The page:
Mondo E.
Primo
;
Rinnovati R.;Spadari A.;Giacometti F.
;
Serraino A.;Savini F.;Piva S.
Ultimo
2021

Abstract

Background: Respiratory diseases are the second most common cause of illnesses in horses, their etiology can be viral, bacterial, immune-mediated, or mechanical (Racklyeft and Love DN, Aust Vet J 78:549–59, 2000; Austin et al., J Am Vet Med Assoc 207:325–328, 1995; Arroyo et al., J Vet Intern Med 31:894–900, 2017). Klebsiella variicola is a Gram-negative bacterium that was initially identified as an endophyte in soil and plants such as bananas, rice, sugar cane and maize but recent studies have identified this microorganism as an emerging pathogen in humans (Rodríguez-Medina et al., Emerg Microbes Infect 8:973–988, 2019; Fontana et al., J Clin Microbiol 57:e00825–18, 2019; Rosenblueth et al., Syst Appl Microbiol 27:27–35, 2004). This paper describes, for the first time to our knowledge, the isolation of K. variicola from pleural effusion in a male adult horse. Case presentation: 17-years Italian Saddle Horse with respiratory distress and fever was admitted to the Veterinary Teaching Hospital of the Department of Veterinary Medical Sciences, University of Bologna. At home, the patient had undergone antibiotic therapy without clinical improvement. Vital signs on admission revealed an increased respiratory rate, tachycardia, pyrexia and weight loss. The animal was submitted for collateral examination including thoracic radiology and ultrasound and thoracoscopy that showed bilateral pleural effusion associated with multifocal pulmonary atelectasis. During the thoracoscopic examination, that confirmed the presence of a seropurulent pleural effusion, a sample of pleural fluid was collected and Gram-negative bacteria were isolated and subjected to matrix-assisted laser desorption/ionization time-of-flight mass spectrometry (MALDI-TOF MS) that allowed the identification of K. variicola. The isolate was sensitive to amikacin, cefazolin, enrofloxacin, marbofloxacin, tetracycline, and trimethoprim-sulfamethoxazole;the horse was treated with Oxytetracycline and amikacin. Despite a general health improvement of the subject, the pleural effusion did not resolve after treatment. Conclusions: This paper describes, for the first time, the isolation of K. variicola in a horse with respiratory disease. The misidentification between K. variicola and K. pneumoniae has caused unawareness about significant aspects of this bacterial species. In fact, even though in animals the role of this bacterium is not clear, in humans it has been recognized as an emerging pathogen. The use of new methods for bacterial identification will probably lead to the isolation of a greater number of strains which will have to be studied to acquire knowledge that will be useful to clarify the clinical importance and relevance of K. variicola also in animals.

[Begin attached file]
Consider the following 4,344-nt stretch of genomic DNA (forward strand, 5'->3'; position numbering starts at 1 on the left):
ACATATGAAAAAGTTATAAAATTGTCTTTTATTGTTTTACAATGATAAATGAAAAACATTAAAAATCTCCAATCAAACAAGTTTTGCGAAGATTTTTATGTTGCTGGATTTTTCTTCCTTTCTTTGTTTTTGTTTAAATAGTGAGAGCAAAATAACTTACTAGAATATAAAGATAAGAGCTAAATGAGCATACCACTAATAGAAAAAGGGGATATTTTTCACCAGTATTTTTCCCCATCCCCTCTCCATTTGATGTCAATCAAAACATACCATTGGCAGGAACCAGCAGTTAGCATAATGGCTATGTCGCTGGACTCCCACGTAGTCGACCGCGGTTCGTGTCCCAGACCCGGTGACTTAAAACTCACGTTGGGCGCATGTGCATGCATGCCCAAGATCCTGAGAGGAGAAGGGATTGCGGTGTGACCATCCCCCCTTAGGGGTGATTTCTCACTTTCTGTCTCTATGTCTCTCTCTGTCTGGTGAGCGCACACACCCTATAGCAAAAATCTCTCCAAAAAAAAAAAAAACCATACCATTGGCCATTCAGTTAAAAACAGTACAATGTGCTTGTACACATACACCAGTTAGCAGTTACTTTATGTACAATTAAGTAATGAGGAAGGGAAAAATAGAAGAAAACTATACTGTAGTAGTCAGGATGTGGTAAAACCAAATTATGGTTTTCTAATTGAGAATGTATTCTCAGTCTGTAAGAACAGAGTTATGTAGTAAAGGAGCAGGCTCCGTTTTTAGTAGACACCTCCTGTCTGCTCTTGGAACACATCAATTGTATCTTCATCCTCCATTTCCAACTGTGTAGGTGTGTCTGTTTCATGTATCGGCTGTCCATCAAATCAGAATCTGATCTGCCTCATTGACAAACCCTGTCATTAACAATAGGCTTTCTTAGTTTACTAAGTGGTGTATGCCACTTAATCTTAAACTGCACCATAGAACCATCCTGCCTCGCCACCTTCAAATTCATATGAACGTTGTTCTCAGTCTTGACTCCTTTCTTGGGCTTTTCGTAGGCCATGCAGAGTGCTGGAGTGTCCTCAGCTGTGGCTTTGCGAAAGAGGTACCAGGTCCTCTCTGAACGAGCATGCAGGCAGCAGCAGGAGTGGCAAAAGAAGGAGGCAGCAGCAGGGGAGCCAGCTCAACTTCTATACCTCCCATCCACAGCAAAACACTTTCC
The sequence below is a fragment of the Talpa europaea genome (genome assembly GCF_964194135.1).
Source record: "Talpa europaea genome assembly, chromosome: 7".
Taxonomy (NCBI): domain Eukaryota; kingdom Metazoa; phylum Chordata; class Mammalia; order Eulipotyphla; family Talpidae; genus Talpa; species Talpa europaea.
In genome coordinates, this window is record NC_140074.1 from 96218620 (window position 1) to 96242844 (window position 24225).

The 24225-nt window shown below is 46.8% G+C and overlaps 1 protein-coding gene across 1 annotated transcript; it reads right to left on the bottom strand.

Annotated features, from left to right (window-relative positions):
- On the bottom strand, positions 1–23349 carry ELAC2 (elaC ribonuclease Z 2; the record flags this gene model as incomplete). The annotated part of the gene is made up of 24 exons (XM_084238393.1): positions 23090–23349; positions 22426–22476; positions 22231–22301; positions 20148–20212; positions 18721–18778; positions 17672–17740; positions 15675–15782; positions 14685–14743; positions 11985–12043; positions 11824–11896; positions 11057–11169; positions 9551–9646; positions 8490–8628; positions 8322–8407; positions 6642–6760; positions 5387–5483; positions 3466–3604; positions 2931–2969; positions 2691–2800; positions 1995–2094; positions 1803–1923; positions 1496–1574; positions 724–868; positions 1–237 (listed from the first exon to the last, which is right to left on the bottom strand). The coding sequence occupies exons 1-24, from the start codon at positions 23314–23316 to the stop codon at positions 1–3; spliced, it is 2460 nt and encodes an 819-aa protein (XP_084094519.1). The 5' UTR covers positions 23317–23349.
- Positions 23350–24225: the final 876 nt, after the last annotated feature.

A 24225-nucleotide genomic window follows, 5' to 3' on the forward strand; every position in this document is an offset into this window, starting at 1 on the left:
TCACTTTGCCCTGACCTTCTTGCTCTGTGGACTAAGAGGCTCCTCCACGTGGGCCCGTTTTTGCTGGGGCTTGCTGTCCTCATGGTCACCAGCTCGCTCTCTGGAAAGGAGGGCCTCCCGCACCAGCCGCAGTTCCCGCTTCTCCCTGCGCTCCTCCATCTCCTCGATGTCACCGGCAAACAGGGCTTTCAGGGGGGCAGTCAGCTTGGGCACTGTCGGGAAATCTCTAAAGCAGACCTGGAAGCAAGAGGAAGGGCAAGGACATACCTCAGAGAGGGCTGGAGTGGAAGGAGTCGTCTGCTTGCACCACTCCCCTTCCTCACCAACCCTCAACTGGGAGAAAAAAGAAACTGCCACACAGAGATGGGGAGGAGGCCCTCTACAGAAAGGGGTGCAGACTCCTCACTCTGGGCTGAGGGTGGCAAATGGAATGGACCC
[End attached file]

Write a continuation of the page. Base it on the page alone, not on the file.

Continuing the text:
2021
Mondo E.; Rinnovati R.; Spadari A.; Giacometti F.; Serraino A.; Savini F.; Piva S.
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Utilizza questo identificativo per citare o creare un link a questo documento: https://hdl.handle.net/11585/850544